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Annice Fell: 'Balancing Act'

19 January - 17 February, 2024

13 Tottenham Mews, London 


Private View:  18 January, 6-8 pm


lbf contemporary is delighted to announce ‘BALANCING ACT’, the debut solo exhibition of British artist Annice Fell.


‘The fulcrum upon which Annice Fell’s paintings find their flow and voice their fortitude – if not necessarily any denouement or equilibrium – is an effervescence of tension, articulated by a series of binary antagonisms – be they born of plane, paint, or process – that, in their contest, imbue Fell’s surface with a lyrical ebullience that registers itself as a lavish cryptanalysis of colour.


Underpinning Fell’s desire for such delicious conflict is her equal desire to orchestrate gesture to evince a surface simultaneously interior and exterior - abbreviated then expanded by acts inclusive and excluding – that speaks to the seduction of a discombobulation physical, psychological, and indexical. This begins with the concours between a ground that starts with a found and predisposed mark delivered by a monoprint, providing an albeit amoebic architecture against which Fell’s painted marks riff, dance, and sing. An irony thus chuckles in the background of Fell’s paintings; one that denotes the oxymoronic relationship between the ubiquity of the hand-painted mark, and the ghostly dubiety of the found mono-printed mark, achieved through an act of removal, with which it nevertheless tries to tango.


However, these two crafts do, indeed, dance together in Fell’s paintings. Her employment of the monoprint speaks to Surrealist precursors and particularly the automatist technique of decalcomania and it is the accidentality innate to that method, coupled with the fortuity of her own hand, that is the very DNA of this exhibition, and which marries the two pursuits: distinct yet contradistinctive in such clever juxtaposition. Fell’s work does not seek to not arrive at, complete or offer any conclusion. It seeks to explore and expound upon a liminal space that leads us to the edge of illumination and invites new ways, not of seeing, but of searching for both matter and meaning.


The acts that Fell wants to balance are those agencies rooted in the drama and interconnectedness of body, space, and time. The pressure of her body choreographing the density of her mark making across a specific plane in a specific moment can shift radically, with such distinction effected consciously and subconsciously. As such a spontaneity of colour sparks a labyrinth of form across all these paintings, proposing a theatre of gesture that is both staged yet reactionary. Marks may appear rehearsed, yet they jar and delight like ad libs, skiing off-piste from Fell’s supposed script. It is only at that point, where chance and choice coalesce, that the impact of her presence and the presence of that impact is most powerfully and personally transcribed, then felt by the artist. Only then will she step away from that particular journey in and with paint, not in the knowledge that the painting is finished, but in the comfort that it has arrived at some form of settlement, with her as go-between and with itself as object and odyssey.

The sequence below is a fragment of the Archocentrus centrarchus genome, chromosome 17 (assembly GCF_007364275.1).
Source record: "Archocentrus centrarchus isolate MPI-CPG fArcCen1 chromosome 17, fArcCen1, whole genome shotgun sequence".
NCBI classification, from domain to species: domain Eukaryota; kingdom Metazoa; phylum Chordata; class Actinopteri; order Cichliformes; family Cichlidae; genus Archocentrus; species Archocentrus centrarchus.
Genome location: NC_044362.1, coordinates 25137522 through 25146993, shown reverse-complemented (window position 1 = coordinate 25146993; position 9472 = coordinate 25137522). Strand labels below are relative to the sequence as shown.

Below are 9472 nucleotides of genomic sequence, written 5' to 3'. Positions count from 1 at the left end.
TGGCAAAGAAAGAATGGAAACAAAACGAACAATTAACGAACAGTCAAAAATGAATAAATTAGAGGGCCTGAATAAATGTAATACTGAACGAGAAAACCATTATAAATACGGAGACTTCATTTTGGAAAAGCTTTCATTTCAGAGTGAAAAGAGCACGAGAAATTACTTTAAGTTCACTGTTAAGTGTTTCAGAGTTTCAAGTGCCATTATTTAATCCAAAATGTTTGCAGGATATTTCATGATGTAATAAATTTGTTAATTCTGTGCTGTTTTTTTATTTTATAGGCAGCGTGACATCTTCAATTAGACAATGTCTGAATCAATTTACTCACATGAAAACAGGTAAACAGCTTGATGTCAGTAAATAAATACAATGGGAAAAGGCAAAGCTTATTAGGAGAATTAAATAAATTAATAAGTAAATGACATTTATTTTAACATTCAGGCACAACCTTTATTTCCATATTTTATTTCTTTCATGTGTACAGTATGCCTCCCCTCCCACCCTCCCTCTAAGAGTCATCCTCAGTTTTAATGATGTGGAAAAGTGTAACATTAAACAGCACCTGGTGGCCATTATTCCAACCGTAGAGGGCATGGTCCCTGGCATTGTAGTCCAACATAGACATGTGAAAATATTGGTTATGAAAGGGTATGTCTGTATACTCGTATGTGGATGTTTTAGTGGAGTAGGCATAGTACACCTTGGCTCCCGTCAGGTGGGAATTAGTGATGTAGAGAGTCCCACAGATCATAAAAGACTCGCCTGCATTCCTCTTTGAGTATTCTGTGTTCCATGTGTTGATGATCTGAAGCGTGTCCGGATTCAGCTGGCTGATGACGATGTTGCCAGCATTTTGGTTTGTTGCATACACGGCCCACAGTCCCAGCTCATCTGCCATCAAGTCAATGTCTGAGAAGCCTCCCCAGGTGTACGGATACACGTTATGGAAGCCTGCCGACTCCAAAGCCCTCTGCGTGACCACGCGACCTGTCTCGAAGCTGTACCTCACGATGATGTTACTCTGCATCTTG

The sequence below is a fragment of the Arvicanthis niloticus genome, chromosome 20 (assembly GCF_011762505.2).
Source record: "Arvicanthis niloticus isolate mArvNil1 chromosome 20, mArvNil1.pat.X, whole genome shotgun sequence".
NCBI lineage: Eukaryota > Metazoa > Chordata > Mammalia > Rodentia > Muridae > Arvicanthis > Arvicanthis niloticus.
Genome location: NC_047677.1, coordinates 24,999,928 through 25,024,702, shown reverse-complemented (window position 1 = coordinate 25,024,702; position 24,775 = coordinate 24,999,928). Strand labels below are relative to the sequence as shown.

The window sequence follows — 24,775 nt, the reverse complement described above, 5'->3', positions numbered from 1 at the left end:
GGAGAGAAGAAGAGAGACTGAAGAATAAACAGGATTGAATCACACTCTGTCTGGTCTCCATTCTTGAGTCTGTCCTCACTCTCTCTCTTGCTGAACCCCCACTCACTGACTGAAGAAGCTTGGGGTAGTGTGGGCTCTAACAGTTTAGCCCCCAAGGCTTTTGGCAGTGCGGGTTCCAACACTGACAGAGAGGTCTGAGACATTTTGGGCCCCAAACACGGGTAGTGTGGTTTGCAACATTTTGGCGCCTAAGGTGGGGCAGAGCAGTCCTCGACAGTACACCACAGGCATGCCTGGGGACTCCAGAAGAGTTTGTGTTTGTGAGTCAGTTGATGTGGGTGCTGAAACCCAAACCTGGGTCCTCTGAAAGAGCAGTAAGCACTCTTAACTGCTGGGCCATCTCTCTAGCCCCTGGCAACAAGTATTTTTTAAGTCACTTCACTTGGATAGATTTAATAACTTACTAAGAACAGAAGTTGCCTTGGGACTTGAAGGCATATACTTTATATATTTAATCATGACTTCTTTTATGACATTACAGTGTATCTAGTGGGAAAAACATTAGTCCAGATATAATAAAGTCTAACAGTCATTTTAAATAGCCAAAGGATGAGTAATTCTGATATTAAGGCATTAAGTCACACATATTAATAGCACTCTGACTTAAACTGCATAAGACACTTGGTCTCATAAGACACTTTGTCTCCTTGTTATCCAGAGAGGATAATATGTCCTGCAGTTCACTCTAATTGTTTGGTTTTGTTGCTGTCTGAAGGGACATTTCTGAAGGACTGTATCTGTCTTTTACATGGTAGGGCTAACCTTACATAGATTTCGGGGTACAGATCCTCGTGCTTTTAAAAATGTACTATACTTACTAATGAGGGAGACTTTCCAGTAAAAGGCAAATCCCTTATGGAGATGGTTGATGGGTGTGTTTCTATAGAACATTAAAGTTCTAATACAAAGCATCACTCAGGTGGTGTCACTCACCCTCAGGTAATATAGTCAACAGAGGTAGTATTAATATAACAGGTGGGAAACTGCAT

In the final analysis Fell’s paintings act as a quest not for some crown of fact but for the laurels of authenticity. Hers is a process that rather than decides, debates; rather than depicts, digests: acts of painting (and printing) that finds some synergy between taxonomies of manipulation and mediation. The result are electrifying surfaces that blossom in the action and reaction of becoming, rather than dwell on the fixity of being or having been. Surfaces that probe, investigate, quarrel, and then make up with themselves and, in such flux, convey the absolute joy Fell has for this discipline and the copious capacity she has when interrogating the art and act of painting.’ – Matt Carey-Williams


Annice Fell

Born 1997, London

Lives and works in London, UK


Annice Fell graduated from the Masters Painting Programme at the Royal College of Art in 2023 and earned her BA in Painting at the Slade School of Fine Art, UCL in 2020. Fell's work is held in numerous important private collections and was the recipient of the Betty Malcolm Prize and the Richard Ford Award. Highlights of recent group exhibitions include 'Pressing The Ear Against The Ground I Could Hear the Far Galloping Coming Near' at Samuele Vistentin, London (2023) and 'Nouvelle Vague' at Lbf Contemporary, London (2023).

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